The Twins were able to keep Jake Odorizzi away from free agency for one more year by offering him the $17.8 million Qualifying Offer (and him accepting it). They also retained the services of right-hander Michael Pineda for the next two years. He will finish the final 39 games of his suspension and rejoin the team in mid-May.

    Jose Berrios is entering his Age-26 season. He will need to figure out August, but there’s a lot to be excited about it, and there is potential for him to find another level. Jake Odorizzi found his next level in 2019. Michael Pineda, at the time he was suspended, was being talked about as a possible Game 1 starter in the playoffs. That’s a solid first three.

    Homer Bailey? No, not exciting, but he has certainly had his moments. And, he was really good in the second half of 2019.

    Rich Hill? Man, if only he could stay healthy. Over the last five years, he has been a top 10-15 starting pitcher in baseball. Of course, he won’t be back until at least June after elbow surgery. There is no way to know how that recovery and rehab will go with 100% confidence. But they got him for a great contract and even if he’s back by the end of July, and can get close to what he’s been in recent years, that’s a nice pitcher to have in August, September and October. Can the Twins get the best out of him?

    With Hill and Pineda unable to start the season on the active list, the rotation will contain Berrios, Odorizzi, Bailey and…

    Well, for right now, that answer comes down to about four options; Brusdar Graterol, Lewis Thorpe, Randy Dobnak and Devin Smeltzer. Yes, Blaine Hardy will be at spring training. Jhoan Duran is on the 40-man roster, so he’ll be at big-league spring training for a while. There may be other names mentioned early in spring training. But for all intents and purposes, it comes down to those four pitchers.

    All four pitched in the big leagues in 2019.

    Randy Dobnak: He was the Twins minor league pitcher of the year in 2019 when he pitched in Ft. Myers, Pensacola, Rochester and ended the season with the Twins, pitching well enough in September to earn a Game 2 start in the playoffs. It didn’t go well, but it shouldn’t minimize how much he grew and improved over the course of the season. And, in addition to being a good story, he’s a good pitcher too.

    Lewis Thorpe: He was the Twins minor league pitcher of the year in 2018. He spent most of 2019 in Rochester but came up a couple of times. He made a few starts and also pitched out of the bullpen. He had some good games and some not-so-good games, but what he did well is miss bats.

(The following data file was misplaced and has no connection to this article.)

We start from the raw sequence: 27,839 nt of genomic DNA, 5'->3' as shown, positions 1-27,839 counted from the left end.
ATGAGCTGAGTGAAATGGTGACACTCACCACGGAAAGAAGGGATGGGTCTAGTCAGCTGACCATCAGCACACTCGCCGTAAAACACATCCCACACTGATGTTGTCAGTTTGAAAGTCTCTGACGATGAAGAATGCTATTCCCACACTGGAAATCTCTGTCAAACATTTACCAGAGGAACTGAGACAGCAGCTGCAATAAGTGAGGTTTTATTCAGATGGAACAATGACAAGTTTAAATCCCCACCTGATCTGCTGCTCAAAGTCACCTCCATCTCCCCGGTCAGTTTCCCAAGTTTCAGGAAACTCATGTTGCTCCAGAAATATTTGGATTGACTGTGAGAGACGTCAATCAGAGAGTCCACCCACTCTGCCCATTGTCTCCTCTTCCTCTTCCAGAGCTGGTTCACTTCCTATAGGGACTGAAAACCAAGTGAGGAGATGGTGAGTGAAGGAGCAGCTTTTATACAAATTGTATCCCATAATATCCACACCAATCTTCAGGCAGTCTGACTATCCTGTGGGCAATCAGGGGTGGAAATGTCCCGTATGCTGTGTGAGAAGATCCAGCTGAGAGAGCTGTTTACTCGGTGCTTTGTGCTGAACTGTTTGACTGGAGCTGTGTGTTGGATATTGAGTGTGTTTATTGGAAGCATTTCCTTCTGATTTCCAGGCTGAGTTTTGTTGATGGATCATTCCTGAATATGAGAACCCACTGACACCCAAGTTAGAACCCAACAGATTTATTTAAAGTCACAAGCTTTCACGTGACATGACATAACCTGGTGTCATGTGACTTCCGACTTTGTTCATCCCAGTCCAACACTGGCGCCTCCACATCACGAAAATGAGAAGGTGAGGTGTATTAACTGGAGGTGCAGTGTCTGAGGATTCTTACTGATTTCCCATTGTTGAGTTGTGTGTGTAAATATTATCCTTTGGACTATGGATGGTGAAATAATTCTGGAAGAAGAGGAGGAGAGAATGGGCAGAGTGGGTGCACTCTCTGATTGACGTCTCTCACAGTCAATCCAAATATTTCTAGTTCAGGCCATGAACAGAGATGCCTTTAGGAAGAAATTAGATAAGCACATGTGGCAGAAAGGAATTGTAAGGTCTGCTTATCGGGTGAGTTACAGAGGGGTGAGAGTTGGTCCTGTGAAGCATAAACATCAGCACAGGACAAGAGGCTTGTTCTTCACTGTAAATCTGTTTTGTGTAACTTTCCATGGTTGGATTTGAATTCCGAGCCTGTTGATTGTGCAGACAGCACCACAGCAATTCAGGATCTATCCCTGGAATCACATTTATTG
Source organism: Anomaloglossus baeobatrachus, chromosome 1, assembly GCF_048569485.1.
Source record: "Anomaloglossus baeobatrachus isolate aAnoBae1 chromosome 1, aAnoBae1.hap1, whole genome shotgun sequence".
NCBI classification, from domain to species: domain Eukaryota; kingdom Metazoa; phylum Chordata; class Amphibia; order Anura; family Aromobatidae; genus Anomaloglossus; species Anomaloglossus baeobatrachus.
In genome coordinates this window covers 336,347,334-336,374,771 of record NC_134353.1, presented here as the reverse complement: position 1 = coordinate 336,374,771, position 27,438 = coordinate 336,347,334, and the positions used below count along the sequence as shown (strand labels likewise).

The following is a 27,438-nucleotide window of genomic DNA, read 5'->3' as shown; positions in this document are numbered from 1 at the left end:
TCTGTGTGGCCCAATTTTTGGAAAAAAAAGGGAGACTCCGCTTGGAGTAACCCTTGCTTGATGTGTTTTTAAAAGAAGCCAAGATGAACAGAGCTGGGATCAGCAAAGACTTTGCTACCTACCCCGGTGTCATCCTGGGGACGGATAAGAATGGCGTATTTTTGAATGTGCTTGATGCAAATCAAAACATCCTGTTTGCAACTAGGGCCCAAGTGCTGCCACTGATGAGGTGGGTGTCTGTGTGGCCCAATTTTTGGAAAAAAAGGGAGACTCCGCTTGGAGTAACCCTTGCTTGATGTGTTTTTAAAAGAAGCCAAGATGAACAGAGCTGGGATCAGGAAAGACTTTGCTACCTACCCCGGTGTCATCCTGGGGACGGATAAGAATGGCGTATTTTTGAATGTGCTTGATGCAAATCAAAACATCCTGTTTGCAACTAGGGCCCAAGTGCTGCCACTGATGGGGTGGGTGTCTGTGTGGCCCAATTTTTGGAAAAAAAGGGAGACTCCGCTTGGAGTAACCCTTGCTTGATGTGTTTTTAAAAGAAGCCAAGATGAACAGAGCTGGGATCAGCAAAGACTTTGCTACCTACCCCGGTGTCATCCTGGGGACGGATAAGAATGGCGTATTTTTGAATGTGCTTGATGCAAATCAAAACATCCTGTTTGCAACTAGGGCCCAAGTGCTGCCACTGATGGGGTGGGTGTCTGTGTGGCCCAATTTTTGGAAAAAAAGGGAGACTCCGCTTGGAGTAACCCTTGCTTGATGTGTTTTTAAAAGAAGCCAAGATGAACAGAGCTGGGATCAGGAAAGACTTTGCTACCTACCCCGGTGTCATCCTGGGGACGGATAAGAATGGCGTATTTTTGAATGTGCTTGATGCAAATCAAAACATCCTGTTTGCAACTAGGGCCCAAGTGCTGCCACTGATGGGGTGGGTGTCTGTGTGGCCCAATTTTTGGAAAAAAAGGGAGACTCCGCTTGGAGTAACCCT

Devin Smeltzer: He moved back into a starting role in 2019 and started in Pensacola. A month later he was in Rochester, and before the end of May, he made his major-league debut and it went very well. He was a frequent guest on the Rochester-to-Minneapolis travel list but experienced success in a variety of roles in the big leagues.

    Brusdar Graterol: He came up for September and worked out of the bullpen. He was off to a good start last year in AA, but he missed nearly three months in the middle of the season with a shoulder injury. He came back in the bullpen so that he could be called up and his triple-digit fastball could help the Twins late. He will be on some sort of innings plan, but most would think that it’d be ideal for him to continue developing as a starter. Could that be as a ‘Primary’ pitcher, or could he just be a regular starter until Pineda comes back, or until Hill returns?

    Derek Falvey is often given a lot of credit for the pitching development in Cleveland. We have seen them continue to develop a pipeline of quality starters. Several of their current pitchers were not top prospects when they came up but certainly have developed into that status. Corey Kluber might just be the best example of that development plan and process, though he will be with the Rangers in 2020.

    So, should we believe in Derek Falvey’s track record? Should we trust the processes that have been initiated by Falvey along with pitching guru Josh Kalk and minor league pitching coordinator Paul Maki, and each of the minor league coaches and coordinators brought in? How about their utilization of technologies in recent years? Why not give these guys a chance?